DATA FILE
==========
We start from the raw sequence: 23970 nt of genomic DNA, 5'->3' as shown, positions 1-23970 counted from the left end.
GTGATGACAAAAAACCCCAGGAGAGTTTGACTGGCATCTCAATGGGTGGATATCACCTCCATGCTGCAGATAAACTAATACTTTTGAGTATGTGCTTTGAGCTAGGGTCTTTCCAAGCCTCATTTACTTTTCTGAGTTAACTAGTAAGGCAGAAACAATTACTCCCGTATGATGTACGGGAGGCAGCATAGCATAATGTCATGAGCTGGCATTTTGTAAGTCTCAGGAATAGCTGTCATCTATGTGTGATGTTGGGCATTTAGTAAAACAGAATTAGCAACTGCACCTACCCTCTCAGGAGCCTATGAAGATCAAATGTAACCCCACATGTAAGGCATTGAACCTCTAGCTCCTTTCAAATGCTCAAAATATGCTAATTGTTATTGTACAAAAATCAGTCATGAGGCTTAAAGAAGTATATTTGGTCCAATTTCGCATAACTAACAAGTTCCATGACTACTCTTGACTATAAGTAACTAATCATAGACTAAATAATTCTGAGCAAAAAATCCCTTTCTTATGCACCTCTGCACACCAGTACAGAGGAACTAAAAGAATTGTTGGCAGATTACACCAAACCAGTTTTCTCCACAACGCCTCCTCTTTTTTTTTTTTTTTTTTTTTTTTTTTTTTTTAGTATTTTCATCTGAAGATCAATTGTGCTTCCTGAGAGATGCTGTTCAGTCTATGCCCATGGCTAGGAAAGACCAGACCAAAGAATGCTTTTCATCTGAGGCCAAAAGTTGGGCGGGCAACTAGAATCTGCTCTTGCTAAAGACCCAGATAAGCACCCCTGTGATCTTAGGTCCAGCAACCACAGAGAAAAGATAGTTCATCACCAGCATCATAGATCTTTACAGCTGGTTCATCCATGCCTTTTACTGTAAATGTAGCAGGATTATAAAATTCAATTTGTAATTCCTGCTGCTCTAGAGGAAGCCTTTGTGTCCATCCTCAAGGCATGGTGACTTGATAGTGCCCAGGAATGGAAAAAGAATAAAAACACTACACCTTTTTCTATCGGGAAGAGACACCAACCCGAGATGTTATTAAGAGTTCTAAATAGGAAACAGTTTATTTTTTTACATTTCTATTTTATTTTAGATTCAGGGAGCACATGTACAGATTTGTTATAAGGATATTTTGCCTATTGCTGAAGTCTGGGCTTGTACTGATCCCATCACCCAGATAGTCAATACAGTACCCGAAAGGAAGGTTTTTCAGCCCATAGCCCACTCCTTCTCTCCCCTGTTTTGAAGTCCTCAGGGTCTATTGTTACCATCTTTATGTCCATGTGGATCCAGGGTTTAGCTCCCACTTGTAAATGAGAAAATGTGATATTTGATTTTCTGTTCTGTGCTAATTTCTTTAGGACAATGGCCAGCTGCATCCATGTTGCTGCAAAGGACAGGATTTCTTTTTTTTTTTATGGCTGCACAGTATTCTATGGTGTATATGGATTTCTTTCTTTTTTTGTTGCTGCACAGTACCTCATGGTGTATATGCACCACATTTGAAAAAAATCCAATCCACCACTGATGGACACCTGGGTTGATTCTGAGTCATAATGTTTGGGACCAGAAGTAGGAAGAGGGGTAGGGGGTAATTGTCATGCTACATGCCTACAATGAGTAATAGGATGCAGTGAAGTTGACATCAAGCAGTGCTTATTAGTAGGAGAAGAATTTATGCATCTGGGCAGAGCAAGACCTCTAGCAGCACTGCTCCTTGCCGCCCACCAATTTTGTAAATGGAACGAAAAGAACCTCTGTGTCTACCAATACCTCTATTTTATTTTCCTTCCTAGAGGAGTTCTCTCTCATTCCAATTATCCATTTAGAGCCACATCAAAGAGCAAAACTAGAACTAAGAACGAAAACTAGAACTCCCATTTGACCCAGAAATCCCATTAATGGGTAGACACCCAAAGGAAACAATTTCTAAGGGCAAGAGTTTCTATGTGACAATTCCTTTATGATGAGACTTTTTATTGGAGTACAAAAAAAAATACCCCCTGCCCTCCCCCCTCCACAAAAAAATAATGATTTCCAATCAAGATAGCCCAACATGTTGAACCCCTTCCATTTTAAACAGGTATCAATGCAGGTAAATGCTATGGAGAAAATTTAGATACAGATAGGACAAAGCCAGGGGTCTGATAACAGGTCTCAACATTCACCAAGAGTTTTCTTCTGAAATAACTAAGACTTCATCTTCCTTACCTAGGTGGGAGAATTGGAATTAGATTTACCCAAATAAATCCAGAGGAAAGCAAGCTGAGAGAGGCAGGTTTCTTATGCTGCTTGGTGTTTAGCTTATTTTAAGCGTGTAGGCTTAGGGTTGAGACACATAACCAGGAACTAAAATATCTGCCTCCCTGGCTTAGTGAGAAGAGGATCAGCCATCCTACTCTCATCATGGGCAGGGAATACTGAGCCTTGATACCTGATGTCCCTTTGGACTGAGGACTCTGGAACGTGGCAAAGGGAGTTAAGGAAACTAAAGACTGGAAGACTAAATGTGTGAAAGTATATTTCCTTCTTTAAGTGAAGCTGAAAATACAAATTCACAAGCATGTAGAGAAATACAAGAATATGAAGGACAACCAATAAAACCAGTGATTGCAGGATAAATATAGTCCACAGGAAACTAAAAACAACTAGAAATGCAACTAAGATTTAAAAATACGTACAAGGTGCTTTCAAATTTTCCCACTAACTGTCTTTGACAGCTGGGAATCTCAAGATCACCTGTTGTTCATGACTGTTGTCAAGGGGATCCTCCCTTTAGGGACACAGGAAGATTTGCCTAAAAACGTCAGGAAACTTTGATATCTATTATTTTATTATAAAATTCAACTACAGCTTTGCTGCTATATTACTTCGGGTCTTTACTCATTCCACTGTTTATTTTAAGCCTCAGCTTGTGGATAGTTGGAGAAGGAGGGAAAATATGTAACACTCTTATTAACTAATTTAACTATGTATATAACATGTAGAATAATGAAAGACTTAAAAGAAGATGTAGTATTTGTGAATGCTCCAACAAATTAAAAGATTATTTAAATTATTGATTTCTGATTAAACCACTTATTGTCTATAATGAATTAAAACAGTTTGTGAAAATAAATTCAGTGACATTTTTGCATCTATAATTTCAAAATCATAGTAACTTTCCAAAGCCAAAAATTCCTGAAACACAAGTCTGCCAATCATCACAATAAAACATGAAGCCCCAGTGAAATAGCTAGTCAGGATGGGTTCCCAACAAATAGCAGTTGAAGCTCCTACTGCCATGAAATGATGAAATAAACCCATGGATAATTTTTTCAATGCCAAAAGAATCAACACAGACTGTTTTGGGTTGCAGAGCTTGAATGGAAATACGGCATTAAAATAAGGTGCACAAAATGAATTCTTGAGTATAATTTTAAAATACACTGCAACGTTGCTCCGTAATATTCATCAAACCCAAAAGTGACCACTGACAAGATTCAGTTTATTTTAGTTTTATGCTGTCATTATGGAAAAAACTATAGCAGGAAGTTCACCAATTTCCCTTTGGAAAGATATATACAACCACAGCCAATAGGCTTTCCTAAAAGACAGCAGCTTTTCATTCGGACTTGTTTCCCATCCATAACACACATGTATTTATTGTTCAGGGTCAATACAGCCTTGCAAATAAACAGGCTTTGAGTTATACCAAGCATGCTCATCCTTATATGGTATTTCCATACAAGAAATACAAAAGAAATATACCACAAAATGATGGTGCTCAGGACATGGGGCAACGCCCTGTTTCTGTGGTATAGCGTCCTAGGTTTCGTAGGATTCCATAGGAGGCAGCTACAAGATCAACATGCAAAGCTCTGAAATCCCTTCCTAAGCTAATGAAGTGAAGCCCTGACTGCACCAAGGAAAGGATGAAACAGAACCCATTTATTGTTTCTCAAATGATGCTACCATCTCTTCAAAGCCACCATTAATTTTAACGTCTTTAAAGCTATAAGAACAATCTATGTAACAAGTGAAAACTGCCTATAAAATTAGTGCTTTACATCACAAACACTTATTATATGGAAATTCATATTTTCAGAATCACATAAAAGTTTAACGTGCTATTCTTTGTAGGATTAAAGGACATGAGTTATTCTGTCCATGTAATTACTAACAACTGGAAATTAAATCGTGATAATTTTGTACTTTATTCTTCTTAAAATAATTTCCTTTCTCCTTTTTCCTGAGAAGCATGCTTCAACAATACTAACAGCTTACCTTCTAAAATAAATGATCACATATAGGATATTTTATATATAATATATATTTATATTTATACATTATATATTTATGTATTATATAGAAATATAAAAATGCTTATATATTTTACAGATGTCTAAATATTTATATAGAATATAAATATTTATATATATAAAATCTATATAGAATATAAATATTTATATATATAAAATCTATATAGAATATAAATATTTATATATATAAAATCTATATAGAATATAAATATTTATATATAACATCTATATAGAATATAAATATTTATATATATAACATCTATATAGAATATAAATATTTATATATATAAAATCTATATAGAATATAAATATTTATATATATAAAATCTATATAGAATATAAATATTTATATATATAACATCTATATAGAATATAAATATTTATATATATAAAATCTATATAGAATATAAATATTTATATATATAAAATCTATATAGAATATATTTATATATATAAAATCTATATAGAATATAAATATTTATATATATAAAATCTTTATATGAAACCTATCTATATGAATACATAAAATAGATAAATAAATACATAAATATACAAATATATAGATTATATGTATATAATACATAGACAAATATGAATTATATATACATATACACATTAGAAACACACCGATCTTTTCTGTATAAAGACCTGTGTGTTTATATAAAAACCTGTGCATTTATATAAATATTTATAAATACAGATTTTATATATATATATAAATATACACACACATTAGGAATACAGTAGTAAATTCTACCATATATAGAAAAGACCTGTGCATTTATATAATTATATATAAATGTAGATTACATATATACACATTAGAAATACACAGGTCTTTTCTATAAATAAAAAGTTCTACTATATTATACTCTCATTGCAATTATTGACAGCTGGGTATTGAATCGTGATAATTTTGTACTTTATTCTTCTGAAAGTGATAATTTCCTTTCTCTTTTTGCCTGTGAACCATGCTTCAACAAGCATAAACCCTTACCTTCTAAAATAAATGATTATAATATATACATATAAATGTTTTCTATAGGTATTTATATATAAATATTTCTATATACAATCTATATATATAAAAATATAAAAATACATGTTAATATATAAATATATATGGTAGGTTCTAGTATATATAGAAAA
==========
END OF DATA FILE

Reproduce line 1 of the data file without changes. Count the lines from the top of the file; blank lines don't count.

We start from the raw sequence: 23970 nt of genomic DNA, 5'->3' as shown, positions 1-23970 counted from the left end.